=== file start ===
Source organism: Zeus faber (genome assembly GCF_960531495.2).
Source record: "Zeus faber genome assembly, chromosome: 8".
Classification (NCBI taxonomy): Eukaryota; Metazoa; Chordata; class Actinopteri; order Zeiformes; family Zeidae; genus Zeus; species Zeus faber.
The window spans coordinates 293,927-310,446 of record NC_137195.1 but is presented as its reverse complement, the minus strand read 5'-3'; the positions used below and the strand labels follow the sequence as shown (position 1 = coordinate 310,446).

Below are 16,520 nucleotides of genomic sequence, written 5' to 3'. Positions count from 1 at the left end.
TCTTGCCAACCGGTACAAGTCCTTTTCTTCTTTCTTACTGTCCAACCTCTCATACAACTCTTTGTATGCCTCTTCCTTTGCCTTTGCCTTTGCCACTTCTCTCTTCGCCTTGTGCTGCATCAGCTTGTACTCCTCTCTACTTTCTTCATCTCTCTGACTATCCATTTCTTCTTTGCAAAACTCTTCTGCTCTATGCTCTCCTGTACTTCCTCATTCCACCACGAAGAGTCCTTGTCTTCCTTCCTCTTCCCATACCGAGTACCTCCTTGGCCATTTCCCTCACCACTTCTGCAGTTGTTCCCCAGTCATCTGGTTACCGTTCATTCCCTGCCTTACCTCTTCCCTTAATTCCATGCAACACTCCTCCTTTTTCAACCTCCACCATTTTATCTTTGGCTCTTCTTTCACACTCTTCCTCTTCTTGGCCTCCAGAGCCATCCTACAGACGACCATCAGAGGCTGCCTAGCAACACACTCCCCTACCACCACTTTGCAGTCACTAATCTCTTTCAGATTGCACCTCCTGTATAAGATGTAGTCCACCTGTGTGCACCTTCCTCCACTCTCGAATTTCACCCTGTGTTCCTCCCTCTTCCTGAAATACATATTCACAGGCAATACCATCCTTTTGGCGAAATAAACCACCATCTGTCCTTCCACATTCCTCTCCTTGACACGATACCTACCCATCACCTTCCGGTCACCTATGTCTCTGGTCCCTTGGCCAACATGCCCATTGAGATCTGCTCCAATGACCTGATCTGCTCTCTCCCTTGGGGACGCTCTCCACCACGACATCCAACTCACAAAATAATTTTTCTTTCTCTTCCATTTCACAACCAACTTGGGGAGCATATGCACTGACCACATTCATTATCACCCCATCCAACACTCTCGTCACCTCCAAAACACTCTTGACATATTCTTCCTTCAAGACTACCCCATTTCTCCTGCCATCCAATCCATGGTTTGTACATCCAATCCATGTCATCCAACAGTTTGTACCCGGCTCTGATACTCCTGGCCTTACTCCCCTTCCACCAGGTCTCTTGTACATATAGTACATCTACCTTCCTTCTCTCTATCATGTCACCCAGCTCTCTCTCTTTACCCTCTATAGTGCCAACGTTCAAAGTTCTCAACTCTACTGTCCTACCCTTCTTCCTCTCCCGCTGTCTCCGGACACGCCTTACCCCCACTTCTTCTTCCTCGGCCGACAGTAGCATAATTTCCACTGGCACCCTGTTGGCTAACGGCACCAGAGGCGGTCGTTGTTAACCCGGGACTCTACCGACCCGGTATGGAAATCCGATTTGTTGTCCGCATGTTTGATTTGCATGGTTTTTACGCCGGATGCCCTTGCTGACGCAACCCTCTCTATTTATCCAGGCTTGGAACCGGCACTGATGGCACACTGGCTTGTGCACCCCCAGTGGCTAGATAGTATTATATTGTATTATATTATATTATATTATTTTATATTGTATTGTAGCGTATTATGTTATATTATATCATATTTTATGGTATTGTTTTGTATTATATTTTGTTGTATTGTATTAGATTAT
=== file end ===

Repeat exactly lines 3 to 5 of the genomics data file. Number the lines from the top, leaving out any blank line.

Classification (NCBI taxonomy): Eukaryota; Metazoa; Chordata; class Actinopteri; order Zeiformes; family Zeidae; genus Zeus; species Zeus faber.
The window spans coordinates 293,927-310,446 of record NC_137195.1 but is presented as its reverse complement, the minus strand read 5'-3'; the positions used below and the strand labels follow the sequence as shown (position 1 = coordinate 310,446).

Below are 16,520 nucleotides of genomic sequence, written 5' to 3'. Positions count from 1 at the left end.